Petco’s YouTube strategy is more than cute animal videos

For Petco’s new YouTube series, “Pet Code,” the pet store recruited a well-known duo: professional vlogger Toby Turner (who goes by Tobuscus on YouTube) and his popular dog Gryphon. Turner and his dog’s back-and-forth — the dog has a vaguely Scottish voice dubbed over him — about how to become a better pet owner is entertaining, even if you don’t own a pet. As Turner introduces the new series, the dog’s voice interrupts with “It sounds like a stupid marketing thing that some lame executive came up with.” How self-aware of them.

The video, which has been viewed 560,000 times since it was uploaded, is the first episode of the 10-part video talk show that premiered last Thursday, which Petco produced in partnership with Edelman. The collaboration with Turner, who boasts 15 million subscribers across his three YouTube channels, is part of the store’s strategy to go beyond the hard sell of its products, and tap into the world of its consumers — pet owners or “parents” if you insist — who are passionate about their animals.

“It validates going down that path [of getting a YouTube star],” said Dave Hallisey, Petco’s vp of communications. “The overarching goal for our digital properties is to support our pet owners, so we want to be the go-to source for information as well as fun.”

On YouTube, the channel posts some commercials (which get around 1,000 views a pop), but focuses on buzzy content like Petco Friday 5 (shameless cute-animal clips that also live on Vine — the latest got 30,000 views in six days) and tutorials and tips, like video guides to different dog breeds. “Pet Code” is the first series involving a YouTube star.

Petco’s niche market is both a blessing and a curse for the store. People love pet videos on the Internet, but it’s also a very crowded space, a fact that is not lost on Petco.

“We needed to differentiate, so we put our stake in the ground with the latest series that’s both funny and can teach you something,” said Hallisey.

The tutorial side of Petco’s YouTube account gives the channel an edge, at least when looking at what people want out of YouTube.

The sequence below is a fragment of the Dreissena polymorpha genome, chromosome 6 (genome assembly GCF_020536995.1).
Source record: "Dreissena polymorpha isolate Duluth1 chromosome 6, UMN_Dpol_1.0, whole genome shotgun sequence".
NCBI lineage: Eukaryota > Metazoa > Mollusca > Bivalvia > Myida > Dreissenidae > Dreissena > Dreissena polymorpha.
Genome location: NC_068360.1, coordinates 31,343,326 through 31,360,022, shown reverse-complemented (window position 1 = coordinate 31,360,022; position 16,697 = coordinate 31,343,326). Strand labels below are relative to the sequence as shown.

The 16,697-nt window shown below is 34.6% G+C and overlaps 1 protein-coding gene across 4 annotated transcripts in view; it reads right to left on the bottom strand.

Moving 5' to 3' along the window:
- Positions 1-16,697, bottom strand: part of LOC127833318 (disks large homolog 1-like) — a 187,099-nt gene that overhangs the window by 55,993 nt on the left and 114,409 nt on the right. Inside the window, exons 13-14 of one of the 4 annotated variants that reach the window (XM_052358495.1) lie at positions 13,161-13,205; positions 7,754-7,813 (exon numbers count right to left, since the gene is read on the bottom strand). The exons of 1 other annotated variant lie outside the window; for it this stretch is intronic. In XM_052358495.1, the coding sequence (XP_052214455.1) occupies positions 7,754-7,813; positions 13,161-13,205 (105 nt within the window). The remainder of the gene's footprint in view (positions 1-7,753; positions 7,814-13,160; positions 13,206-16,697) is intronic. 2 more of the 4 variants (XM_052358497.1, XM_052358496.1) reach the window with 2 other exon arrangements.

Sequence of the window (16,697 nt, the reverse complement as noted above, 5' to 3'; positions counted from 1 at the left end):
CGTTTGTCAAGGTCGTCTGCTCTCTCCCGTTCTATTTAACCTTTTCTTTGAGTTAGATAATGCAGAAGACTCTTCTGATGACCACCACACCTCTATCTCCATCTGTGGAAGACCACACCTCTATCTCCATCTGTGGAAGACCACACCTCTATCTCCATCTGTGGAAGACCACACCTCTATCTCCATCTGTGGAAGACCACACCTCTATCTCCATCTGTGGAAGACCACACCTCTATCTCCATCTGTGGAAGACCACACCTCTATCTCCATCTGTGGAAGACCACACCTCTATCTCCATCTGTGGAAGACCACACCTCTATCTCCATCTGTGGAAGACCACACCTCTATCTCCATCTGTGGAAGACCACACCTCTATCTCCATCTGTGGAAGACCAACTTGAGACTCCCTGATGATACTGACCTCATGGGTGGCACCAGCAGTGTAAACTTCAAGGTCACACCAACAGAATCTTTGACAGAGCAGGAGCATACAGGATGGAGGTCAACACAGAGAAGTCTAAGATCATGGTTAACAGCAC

“Search terms on YouTube, by volume, revolve most around process-oriented queries. You see it most in beauty, but it carries into other departments,” said Mabel McLean, research and advisory associate at L2. “People don’t search ‘Mercedes’; they search ‘how to change oil.’”

Other than optimizing YouTube content for how-to terms, the smartest play a brand can pull is recruiting a high-profile vlogger. These YouTubers “have incredible reach that brands can never hope to achieve,” said McLean; according to L2 research, they receive 15 times more channel views and have 108 times more subscribers than brands, on average. Petco, for its part, has 24,000 YouTube subscribers (competitor PetSmart has 17,000).

Video content steers shoppers toward an easy decision: which products to buy. After watching a tutorial on YouTube, buyers are likely to replicate the process by purchasing the items used. In the first “Pet Code” video, Turner talks about how to keep your pets entertained while you’re not home, offering up colorful toys by Leaps & Bounds as a solution. The YouTube star’s product peddling, albeit cloaked in his own brand, had mixed reactions in the comments.

Screen Shot 2015-07-23 at 2.23.04 PM
Two emojified responses to Turner’s first Petco video.

“In terms of conversion and engagement, video content has a much greater impact than static content,” said McLean.

Petco has two content blogs: a community board called Pet Talk Place and a native blog called Unleashed. Pet Talk Place’s purpose is open conversation around petcare topics, while Unleashed features articles about living with pets. Engagement on those channels is harder to measure than, say, the number of views on Petco’s YouTube — Pet Talk Place is largely populated by Petco representatives, but according to Hallisey, that site is getting a makeover.

“Our social marketing ecosystem and branded community is becoming increasingly important,” said Hallisey. “I think we’ve struck a chord.”

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